Why does my Zoysia lawn look tiger striped?
By Rusty, Thu, 09/10/2020 - 08:03

Fall Weed Control = Big Opportunity! The best time to get rid of invasive weeds in your lawn (like Doveweed and Basketgrass) is right now!

Identifying Doveweed and Creeping Basketgrass in your lawn early is one of the most important ways to protect your Gainesville Florida lawn in the late summer and early fall season. This video was filmed in early September and is about how to identification some invasive weeds before they take over your lawn. This video is more about identification than how to do lawn weed control because it is so difficult to control these weeds without products specifically formulated for licensed weed control professionals, and also depends upon your type of turf as to which will work.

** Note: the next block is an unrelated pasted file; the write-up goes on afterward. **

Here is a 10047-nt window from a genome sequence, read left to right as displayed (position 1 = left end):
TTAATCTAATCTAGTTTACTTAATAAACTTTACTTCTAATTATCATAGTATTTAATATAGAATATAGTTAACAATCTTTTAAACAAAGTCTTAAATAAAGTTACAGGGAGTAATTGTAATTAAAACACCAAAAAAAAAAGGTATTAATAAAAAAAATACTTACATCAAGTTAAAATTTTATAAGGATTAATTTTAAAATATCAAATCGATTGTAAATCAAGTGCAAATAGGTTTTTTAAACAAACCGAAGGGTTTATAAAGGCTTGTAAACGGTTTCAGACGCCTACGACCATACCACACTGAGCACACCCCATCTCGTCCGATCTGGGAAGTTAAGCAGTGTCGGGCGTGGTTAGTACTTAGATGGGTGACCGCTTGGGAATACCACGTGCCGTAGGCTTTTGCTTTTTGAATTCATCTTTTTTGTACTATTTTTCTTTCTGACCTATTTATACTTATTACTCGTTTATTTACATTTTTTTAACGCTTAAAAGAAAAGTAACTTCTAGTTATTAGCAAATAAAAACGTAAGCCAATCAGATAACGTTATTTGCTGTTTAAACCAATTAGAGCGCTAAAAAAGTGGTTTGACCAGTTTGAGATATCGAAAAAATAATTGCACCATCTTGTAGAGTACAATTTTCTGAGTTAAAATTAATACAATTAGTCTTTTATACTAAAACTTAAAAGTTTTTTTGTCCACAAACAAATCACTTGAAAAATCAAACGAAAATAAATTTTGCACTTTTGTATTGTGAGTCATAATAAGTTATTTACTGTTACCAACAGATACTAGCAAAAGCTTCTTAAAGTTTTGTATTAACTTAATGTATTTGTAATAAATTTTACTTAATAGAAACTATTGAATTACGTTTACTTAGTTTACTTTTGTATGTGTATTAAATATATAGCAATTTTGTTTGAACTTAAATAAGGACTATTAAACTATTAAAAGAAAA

If these lawn weeds are caught early enough and you prefer to DIY your lawn weed control program, reducing irrigation and hand-pulling is the most effective way to keep these weeds from spreading. However, they do spread rapidly so it will be a good bit of elbow-  to get it under control.

To learn more about our Gainesville, Florida lawn weed control program, visit our website at

Two of the most invasive Gainesville Lawn Weeds: Doveweed and Basketgrass
By Rusty, Tue, 08/18/2020 - 08:46

The most common mistake made in weed identification for summer and fals weeds is mistaking globe sedge and other nutsedges as sandspurs. If they are green and soft on the stem (as show in the video), it is almost always a sedge such as globe sedge, nutsedge, or kyllinga.